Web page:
by dan reed! on May 2, 2012 2:03 pm • linkreport

Great piece. We need MoCo and DDOT expedited implementation of bus priority corridors and get to the higher-pay off actions -- queue jumps, dedicated bus/bike lanes. Enforcement is obviously a key issue.

by ccort on May 2, 2012 2:13 pm • linkreport

A priority bus system would increase ridership, thus creating a constituency that would demand ever more improvements, which could lead to BRT, and maybe light rail.

This seems like a no-brainer, especially express buses and priority signalling. It could be a model for the region, and the nation. I'm sure though that MCDOT would have a cow over priority signalling.

by Steve on May 2, 2012 2:45 pm • linkreport

I like this idea. The county would be wist to prepare itself for a USDOT TIGER discrestionary grant application in the upcoming round.

by David on May 2, 2012 2:51 pm • linkreport

Keep in mind that most of the priority corridors are also along SHA-maintained roadways, requiring far more than just MCDOT approval. Furthermore, the political ramifications are such that what is needed first, in my opinion, is for State and County elected officials to be the first to sign-on.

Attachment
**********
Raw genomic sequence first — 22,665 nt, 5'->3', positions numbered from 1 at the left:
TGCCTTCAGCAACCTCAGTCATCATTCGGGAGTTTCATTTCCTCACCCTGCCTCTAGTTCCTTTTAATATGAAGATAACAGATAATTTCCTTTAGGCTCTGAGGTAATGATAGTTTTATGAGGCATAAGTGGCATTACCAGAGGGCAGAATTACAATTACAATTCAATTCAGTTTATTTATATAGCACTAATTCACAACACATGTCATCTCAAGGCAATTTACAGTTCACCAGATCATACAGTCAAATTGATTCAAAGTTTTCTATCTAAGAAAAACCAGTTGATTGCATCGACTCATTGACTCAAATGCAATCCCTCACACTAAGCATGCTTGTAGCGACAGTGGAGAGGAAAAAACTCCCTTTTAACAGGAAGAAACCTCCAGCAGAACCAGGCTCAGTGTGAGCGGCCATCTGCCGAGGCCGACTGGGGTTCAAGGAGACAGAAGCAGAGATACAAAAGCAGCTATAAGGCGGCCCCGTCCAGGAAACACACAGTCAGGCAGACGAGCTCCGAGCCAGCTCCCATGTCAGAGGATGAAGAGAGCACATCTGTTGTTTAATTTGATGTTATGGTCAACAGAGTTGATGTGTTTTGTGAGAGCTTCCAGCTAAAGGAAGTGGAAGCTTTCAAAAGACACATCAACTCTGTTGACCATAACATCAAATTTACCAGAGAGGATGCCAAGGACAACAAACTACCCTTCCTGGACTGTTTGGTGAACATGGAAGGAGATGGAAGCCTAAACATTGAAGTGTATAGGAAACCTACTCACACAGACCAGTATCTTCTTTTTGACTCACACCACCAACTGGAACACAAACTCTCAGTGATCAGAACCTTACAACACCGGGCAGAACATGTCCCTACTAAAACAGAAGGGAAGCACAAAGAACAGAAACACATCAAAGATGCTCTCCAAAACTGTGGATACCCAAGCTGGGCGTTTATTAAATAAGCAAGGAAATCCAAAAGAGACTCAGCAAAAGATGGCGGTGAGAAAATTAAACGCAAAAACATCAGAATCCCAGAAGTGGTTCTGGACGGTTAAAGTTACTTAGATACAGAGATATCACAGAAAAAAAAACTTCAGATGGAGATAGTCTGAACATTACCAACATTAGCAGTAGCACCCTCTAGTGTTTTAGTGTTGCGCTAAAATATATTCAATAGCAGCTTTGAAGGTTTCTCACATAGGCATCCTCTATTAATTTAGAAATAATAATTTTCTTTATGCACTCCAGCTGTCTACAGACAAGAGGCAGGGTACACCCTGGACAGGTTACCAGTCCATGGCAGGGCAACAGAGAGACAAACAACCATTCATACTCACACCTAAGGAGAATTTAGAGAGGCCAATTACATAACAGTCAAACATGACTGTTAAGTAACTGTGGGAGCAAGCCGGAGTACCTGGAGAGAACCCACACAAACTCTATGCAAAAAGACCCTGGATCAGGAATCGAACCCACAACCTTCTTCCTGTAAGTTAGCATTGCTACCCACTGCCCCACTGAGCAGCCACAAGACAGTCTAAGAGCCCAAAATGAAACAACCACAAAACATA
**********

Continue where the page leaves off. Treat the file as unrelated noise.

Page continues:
by Bossi on May 2, 2012 3:01 pm • linkreport

Bossi, since Montgomery County is a charter county, SHA doesn't say no to county plans on SHA roads as long as they include provisions for funding.

That's also why Matt wrote a piece yesterday about Prince George's County planning along MD 193. Prince George's, also a charter county, can recommend changes to state highways provided it takes care of funding.

by Cavan on May 2, 2012 3:30 pm • linkreport

The Montgomery County Planning Department is currently working on the Countywide Transit Corridors Functional Master Plan and will be considering the Rapid Transit Task Force's final report recommendations as we move forward. As stated in our 1/19/12 memo to the Planning Board, repurposing existing travel lanes to create dedicated bus lanes is our preferred choice in urbanized areas.

In the next month, we will begin doing some additional transportation modeling to determine the impacts of this lane-repurposing on forecast BRT ridership and on traffic congestion. And we will be working with our partners who operate the county's roadways - SHA and MCDOT - on person-throughput measures to help us determine where lanes can feasibly be repurposed, limiting impacts on existing development as well as reducing the cost of implementing the BRT network.

by Larry Cole on May 3, 2012 9:49 am • linkreport